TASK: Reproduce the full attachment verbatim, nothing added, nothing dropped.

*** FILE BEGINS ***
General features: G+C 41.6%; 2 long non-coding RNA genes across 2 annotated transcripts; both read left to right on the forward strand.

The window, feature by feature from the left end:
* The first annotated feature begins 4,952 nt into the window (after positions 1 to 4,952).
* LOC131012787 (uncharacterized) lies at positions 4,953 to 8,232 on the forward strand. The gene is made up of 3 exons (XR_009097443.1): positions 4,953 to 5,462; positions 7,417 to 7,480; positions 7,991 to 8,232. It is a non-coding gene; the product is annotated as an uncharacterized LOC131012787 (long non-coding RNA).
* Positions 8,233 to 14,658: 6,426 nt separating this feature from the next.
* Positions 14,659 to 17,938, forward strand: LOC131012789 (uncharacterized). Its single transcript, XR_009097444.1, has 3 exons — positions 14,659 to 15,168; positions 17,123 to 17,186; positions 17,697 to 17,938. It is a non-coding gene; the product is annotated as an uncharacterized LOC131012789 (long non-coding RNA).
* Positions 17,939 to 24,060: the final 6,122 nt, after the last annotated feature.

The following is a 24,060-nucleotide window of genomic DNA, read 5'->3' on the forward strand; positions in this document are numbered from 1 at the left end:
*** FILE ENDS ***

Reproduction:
General features: G+C 41.6%; 2 long non-coding RNA genes across 2 annotated transcripts; both read left to right on the forward strand.

The window, feature by feature from the left end:
* The first annotated feature begins 4,952 nt into the window (after positions 1 to 4,952).
* LOC131012787 (uncharacterized) lies at positions 4,953 to 8,232 on the forward strand. The gene is made up of 3 exons (XR_009097443.1): positions 4,953 to 5,462; positions 7,417 to 7,480; positions 7,991 to 8,232. It is a non-coding gene; the product is annotated as an uncharacterized LOC131012787 (long non-coding RNA).
* Positions 8,233 to 14,658: 6,426 nt separating this feature from the next.
* Positions 14,659 to 17,938, forward strand: LOC131012789 (uncharacterized). Its single transcript, XR_009097444.1, has 3 exons — positions 14,659 to 15,168; positions 17,123 to 17,186; positions 17,697 to 17,938. It is a non-coding gene; the product is annotated as an uncharacterized LOC131012789 (long non-coding RNA).
* Positions 17,939 to 24,060: the final 6,122 nt, after the last annotated feature.

The following is a 24,060-nucleotide window of genomic DNA, read 5'->3' on the forward strand; positions in this document are numbered from 1 at the left end: